Health Buzz: Octomom Didn't Know She Was Part of Fertility Study, Official Says

Plus, delving into the mysteries of unexplained infertility.

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Octomom Nadya Suleman Was "Human Guinea Pig," Official Says

Nadya Suleman, dubbed Octomom after giving birth to octuplets in 2009, was implanted with 12 embryos as part of a fertility study exploring a new implantation technique, according to testimony Thursday from Michael Kamrava, the California-based doctor who may lose his medical license over the incident. Kamrava testified that Suleman knew she was part of a study, the Los Angeles Times reports. "She heard about it and volunteered," he said. But Deputy Attorney General Judith Alvarado disagreed, asking Kamrava where in writing Suleman indicated she'd consented to be used as a "human guinea pig." Kamrava eventually conceded that his forms did not spell out to Suleman that she would be part of a study. "This doctor was doing investigational studies on human subjects without giving them a true informed consent," Alvarado said, according to the Times. Thursday marked the trial's last day, and Administrative Law Judge Daniel Juarez will soon give his opinion to California's state medical board, which renders the final decision on Kamrava's license. Kamrava is also accused of negligence in cases where a 48-year-old suffered complications after becoming pregnant with quadruplets and a 42-year-old was diagnosed with ovarian cancer after getting fertility treatments, the Times reports. Kamrava's lawyer says Kamrava's actions do not merit a revocation of his license, the Times reports.

Much is still unknown about what it takes to achieve a successful pregnancy; in fact, for one third of couples who can't get pregnant after a year of trying, there's no apparent medical explanation. writes U.S. News's Deborah Kotz.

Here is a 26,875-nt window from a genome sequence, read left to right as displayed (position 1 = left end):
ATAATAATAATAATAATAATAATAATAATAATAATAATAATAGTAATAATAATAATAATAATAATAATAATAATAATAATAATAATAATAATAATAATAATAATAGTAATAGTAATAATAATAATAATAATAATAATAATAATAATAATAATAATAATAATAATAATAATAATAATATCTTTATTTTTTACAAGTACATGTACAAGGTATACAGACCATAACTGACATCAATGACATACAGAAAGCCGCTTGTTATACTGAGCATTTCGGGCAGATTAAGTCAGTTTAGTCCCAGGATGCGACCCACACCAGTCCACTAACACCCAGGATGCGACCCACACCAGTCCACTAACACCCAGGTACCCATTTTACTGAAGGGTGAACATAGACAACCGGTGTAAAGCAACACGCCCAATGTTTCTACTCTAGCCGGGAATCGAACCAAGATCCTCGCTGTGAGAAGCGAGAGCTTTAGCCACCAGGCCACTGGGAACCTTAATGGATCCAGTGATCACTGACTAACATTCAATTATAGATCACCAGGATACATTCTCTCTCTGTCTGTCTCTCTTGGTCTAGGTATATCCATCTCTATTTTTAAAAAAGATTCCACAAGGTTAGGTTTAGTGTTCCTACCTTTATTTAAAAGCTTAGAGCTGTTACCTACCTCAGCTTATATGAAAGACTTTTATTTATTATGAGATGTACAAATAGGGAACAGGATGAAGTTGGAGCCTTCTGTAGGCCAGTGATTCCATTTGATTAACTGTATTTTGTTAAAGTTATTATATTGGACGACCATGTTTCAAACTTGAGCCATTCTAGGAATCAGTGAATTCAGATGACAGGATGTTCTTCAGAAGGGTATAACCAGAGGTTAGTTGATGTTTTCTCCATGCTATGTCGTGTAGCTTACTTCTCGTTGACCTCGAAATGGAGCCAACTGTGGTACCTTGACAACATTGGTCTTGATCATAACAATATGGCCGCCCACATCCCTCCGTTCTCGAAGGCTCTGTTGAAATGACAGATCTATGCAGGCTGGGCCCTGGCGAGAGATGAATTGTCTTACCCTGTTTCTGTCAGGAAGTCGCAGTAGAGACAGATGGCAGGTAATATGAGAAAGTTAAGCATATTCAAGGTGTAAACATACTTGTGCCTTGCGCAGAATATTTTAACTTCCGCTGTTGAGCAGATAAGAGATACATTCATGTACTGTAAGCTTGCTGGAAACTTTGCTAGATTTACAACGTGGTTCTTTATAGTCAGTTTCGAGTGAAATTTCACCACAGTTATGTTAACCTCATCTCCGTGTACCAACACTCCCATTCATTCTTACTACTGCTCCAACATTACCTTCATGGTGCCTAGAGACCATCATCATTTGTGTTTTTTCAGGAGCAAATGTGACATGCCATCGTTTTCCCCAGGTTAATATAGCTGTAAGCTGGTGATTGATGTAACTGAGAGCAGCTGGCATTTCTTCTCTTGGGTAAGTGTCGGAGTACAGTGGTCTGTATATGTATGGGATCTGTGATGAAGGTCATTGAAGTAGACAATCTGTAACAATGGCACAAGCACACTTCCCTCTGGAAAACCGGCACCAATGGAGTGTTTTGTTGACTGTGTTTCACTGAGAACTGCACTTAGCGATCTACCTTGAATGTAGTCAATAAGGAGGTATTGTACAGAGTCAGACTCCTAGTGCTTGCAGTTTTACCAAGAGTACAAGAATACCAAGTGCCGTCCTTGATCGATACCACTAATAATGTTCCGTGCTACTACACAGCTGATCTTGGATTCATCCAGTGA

From: Delving Into the Mysteries of Unexplained Infertility

A 2008 study, published in the British Medical Journal, randomly assigned some women with unexplained infertility to take the ovulation-stimulating drug clomiphene citrate (Clomid) and others to undergo artificial insemination. A third group of such women just went for regular doctor visits. In the end, all three groups had the same likelihood of giving birth to a child.

What's shocking, though, is how common it is for infertile women to be given treatments that haven't been rigorously tested for effectiveness. "As a direct result of lack of evidence, many couples with unexplained infertility endure [and even request] expensive, potentially hazardous, and often unnecessary treatments," reproductive medicine specialists Tarek El-Toukhy and Yacoub Khalaf wrote in an editorial that appeared in BMJ. Clomid, for example, increases the risk of twins and triplets and could potentially increase the risk of ovarian cancer in those who take it for several months.

And while it's certainly understandable for doctors to recommend less invasive and cheaper methods before in vitro fertilization (which costs upwards of $12,000 per cycle), they may be doing women a huge disservice. Those under 35 could be better off trying to get pregnant on their own—at least for a few more months—while older women may want to avoid wasting precious time and head straight to IVF or adoption.

Even when infertility has an explainable cause, treating it is sometimes more art than science. I speak from personal experience, having always had extremely irregular periods—on average twice a year—due to polycystic ovarian syndrome. I was told my chances of getting pregnant on my own were slim. When my husband and I decided to have a baby, my doctor prescribed Clomid to induce ovulation. First, as part of standard protocol, I had to take a progesterone pill, Provera; somehow, I'd become pregnant. My doctor scratched her head and said it must be a coincidence, since Provera isn't supposed to induce ovulation. I took her word for it until I got pregnant with my second child—once again, after taking Provera to prepare for a cycle of Clomid.

A friend of mine has a similar story of getting pregnant when she wasn't supposed to. At age 40, she'd forked over thousands of dollars on IVF treatments before being told that her hormone levels indicated that her eggs were too old to make healthy embryos. She searched around on the Internet and found a doctor in New Jersey willing to work with "long-shot" patients. She took a chance because, in her heart, she didn't feel like she was ready to give up trying. She told me this as we sat in her backyard observing the results of her gut decision: Her blond, 5-year-old twins streaked by, chasing each other in a game of tag.